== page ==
From the Print
Several hundred villagers and Antioch College community members came together for a potluck dinner last Friday evening at the college’s art building. Shown above are, bottom left, major gift officer Eric Miller, with alumni board member Karen Mulhauser of Washington, D.C. standing behind. At far right, Vice President of Academic Affairs Hassan Rahmanian talks with board of trustees member Fran Horowitz of New York City; standing behind is President Mark Roosevelt. After the potluck, a large group moved to Herndon Gallery, where President Roosevelt gave an update on the college’s progress. (Photo by Diane Chiddister)

Several hundred villagers and Antioch College community members came together for a potluck dinner last Friday evening at the college’s art building. Shown above are, bottom left, major gift officer Eric Miller, with alumni board member Karen Mulhauser of Washington, D.C. standing behind. At far right, Vice President of Academic Affairs Hassan Rahmanian talks with board of trustees member Fran Horowitz of New York City; standing behind is President Mark Roosevelt. After the potluck, a large group moved to Herndon Gallery, where President Roosevelt gave an update on the college’s progress. (Photo by Diane Chiddister)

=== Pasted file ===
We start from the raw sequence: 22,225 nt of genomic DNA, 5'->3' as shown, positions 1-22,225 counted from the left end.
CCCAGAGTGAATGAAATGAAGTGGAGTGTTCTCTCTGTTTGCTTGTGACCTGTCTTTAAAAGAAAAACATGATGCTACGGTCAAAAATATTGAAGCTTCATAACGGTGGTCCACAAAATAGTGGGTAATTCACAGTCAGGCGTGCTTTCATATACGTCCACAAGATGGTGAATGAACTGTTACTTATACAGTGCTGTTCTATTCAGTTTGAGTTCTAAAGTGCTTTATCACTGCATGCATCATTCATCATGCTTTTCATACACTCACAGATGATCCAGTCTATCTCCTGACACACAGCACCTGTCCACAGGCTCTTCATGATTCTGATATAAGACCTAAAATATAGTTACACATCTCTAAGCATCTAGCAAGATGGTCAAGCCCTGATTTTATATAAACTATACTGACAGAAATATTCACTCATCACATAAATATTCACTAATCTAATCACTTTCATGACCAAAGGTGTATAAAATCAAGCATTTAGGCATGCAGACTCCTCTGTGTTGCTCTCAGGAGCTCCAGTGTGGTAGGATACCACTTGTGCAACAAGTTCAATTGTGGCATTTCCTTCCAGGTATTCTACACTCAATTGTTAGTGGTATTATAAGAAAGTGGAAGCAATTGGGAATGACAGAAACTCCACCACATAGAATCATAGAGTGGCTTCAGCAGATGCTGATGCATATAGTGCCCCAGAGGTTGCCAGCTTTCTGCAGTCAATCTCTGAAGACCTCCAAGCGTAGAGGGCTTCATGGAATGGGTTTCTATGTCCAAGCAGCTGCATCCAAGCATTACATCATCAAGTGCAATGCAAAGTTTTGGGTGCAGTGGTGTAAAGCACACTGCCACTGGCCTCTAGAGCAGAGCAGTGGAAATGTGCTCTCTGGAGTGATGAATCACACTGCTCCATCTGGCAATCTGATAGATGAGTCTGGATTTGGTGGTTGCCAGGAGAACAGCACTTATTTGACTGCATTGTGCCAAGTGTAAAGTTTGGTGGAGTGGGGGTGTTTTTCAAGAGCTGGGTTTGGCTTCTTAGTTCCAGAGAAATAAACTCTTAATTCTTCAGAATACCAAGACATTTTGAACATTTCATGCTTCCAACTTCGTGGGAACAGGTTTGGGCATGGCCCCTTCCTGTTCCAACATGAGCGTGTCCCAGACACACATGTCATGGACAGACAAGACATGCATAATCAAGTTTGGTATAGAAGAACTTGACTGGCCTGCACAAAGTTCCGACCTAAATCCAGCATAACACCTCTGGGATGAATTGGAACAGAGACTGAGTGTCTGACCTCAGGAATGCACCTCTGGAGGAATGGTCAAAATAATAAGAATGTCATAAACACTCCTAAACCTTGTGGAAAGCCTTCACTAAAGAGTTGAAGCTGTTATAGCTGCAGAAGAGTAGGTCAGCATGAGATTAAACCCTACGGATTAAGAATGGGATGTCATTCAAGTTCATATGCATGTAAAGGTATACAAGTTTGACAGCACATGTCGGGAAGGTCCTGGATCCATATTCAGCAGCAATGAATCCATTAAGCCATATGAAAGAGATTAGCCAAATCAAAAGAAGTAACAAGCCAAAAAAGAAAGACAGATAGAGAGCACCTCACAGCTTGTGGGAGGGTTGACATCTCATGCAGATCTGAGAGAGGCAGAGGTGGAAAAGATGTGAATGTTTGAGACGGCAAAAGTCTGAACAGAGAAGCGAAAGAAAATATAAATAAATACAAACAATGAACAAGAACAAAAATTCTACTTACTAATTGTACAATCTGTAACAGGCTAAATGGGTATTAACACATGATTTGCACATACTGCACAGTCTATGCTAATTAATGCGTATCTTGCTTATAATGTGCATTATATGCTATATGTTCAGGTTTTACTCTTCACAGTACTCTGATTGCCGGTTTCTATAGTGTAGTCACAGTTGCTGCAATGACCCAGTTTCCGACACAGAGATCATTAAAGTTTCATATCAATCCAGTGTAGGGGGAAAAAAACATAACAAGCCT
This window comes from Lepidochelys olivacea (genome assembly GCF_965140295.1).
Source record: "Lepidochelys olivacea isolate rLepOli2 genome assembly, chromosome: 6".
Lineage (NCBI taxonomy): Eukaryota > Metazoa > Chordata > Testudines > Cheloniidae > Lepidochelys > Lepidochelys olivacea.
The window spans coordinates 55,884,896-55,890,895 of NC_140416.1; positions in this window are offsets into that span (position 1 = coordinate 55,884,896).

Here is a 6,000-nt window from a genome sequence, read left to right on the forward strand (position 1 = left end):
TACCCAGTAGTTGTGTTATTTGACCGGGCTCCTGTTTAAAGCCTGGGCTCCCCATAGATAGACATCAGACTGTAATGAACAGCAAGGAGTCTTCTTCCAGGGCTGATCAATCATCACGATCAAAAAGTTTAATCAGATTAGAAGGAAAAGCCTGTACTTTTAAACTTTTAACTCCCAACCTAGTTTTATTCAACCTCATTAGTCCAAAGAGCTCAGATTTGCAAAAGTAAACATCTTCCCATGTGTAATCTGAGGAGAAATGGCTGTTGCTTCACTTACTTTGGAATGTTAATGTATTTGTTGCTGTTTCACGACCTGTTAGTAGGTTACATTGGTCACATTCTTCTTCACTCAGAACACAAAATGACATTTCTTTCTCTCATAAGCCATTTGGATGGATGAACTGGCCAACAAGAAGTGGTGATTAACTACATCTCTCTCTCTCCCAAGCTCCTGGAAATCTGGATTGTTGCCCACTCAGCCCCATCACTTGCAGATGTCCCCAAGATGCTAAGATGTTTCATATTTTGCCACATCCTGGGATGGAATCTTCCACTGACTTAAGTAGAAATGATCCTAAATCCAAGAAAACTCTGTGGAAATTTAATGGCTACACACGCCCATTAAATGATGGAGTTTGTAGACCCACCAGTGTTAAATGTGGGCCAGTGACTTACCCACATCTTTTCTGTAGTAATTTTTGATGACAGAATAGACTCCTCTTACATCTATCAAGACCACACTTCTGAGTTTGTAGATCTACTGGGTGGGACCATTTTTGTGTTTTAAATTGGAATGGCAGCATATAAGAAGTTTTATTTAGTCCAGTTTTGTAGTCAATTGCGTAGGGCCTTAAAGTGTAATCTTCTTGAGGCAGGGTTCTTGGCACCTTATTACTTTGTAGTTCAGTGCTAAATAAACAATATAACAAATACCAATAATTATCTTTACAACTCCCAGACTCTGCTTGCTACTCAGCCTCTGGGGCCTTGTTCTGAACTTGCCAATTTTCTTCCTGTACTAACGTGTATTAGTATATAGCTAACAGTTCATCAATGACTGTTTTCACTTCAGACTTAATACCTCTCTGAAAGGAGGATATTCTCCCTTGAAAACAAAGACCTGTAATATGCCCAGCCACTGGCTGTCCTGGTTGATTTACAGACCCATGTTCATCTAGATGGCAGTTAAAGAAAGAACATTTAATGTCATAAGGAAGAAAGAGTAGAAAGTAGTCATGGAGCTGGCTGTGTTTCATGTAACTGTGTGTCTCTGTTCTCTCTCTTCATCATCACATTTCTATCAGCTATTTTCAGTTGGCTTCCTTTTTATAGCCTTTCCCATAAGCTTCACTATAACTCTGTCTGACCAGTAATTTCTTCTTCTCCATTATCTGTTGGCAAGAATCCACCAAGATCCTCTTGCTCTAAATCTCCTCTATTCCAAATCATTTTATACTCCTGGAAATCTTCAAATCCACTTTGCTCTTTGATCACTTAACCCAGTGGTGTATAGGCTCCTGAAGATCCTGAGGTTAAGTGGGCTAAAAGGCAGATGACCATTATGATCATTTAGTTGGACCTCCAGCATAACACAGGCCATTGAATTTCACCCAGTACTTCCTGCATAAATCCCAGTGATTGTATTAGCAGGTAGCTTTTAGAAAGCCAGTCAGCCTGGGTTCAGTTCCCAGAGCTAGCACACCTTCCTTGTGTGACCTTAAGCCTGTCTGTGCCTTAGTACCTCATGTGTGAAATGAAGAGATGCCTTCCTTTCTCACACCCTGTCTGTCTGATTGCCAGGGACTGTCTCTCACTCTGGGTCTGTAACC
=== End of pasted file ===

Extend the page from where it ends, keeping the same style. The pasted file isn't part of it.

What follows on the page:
Hope, grit at revived Antioch

The past few months have been hopeful ones for the Antioch College community, according to President Mark Roosevelt in an update Friday, Oct. 21, to Yellow Springers and college faculty, staff, students, alumni and trustees.

“It’s been a wonderful couple of months. Walking around, you can feel the optimism,” Roosevelt said to an overflow crowd at the Herndon Gallery. Before Roosevelt’s talk, hundreds of villagers and college community members shared a potluck dinner at the college art building. The events coincided with meetings of the college’s alumni board and board of trustees.